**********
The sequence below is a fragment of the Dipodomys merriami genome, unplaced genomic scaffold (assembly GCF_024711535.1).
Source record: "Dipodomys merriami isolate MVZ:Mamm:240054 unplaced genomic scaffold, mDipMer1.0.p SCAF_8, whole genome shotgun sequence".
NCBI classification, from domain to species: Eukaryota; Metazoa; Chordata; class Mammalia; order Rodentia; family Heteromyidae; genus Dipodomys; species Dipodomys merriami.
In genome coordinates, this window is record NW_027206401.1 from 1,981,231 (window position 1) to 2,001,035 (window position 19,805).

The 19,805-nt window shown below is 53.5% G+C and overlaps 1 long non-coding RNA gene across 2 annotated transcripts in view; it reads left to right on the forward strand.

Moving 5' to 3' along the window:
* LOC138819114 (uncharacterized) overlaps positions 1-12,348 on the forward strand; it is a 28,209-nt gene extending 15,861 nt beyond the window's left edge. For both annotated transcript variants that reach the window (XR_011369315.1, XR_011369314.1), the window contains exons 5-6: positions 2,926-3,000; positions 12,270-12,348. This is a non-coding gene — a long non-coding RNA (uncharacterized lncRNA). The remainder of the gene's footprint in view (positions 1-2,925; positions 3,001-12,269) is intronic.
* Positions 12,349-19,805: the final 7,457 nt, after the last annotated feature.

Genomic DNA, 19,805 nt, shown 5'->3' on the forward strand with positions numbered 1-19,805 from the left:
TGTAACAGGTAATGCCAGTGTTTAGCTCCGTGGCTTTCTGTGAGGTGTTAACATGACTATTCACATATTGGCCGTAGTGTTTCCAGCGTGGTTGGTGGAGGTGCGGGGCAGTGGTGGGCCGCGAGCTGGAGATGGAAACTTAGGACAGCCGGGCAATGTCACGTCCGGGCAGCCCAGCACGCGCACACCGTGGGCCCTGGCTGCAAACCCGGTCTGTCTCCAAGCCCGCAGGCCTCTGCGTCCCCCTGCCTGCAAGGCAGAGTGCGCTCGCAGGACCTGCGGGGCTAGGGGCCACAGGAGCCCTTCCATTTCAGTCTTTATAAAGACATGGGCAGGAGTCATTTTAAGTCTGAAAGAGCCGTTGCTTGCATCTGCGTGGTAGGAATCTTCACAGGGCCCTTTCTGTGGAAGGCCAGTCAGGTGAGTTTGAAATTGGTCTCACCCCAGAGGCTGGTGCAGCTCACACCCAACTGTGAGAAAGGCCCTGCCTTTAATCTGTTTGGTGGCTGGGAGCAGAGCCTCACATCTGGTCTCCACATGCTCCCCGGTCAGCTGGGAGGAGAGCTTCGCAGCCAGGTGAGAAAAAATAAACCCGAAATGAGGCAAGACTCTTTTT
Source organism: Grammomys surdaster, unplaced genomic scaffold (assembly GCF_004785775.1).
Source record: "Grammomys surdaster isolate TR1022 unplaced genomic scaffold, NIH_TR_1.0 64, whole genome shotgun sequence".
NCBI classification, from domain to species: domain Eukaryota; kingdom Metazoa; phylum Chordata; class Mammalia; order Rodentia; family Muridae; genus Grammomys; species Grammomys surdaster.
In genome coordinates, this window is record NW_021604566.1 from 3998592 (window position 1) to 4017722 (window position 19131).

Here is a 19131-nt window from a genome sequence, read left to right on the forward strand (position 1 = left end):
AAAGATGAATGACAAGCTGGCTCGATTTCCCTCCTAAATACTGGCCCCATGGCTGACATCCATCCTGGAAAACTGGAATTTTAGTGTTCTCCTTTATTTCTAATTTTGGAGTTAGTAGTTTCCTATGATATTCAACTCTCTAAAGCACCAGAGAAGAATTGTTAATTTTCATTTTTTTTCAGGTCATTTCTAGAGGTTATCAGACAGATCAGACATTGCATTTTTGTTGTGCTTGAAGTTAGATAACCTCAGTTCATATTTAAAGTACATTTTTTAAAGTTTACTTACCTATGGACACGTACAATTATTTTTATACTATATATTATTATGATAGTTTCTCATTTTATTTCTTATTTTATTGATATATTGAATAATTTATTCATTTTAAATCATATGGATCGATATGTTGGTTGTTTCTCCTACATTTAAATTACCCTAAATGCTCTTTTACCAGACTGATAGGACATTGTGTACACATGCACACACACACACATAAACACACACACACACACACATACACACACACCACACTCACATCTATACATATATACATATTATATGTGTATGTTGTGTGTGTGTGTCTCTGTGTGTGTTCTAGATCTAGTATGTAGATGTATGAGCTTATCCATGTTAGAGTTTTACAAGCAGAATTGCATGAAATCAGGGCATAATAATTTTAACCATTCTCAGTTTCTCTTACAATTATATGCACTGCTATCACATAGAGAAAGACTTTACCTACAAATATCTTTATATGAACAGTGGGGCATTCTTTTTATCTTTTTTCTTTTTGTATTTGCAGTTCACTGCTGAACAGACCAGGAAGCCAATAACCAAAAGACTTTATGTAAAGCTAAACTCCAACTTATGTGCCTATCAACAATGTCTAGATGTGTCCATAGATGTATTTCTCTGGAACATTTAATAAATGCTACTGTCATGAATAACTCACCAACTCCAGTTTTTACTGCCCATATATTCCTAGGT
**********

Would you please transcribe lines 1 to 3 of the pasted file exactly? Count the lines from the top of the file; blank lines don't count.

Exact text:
The sequence below is a fragment of the Dipodomys merriami genome, unplaced genomic scaffold (assembly GCF_024711535.1).
Source record: "Dipodomys merriami isolate MVZ:Mamm:240054 unplaced genomic scaffold, mDipMer1.0.p SCAF_8, whole genome shotgun sequence".
NCBI classification, from domain to species: Eukaryota; Metazoa; Chordata; class Mammalia; order Rodentia; family Heteromyidae; genus Dipodomys; species Dipodomys merriami.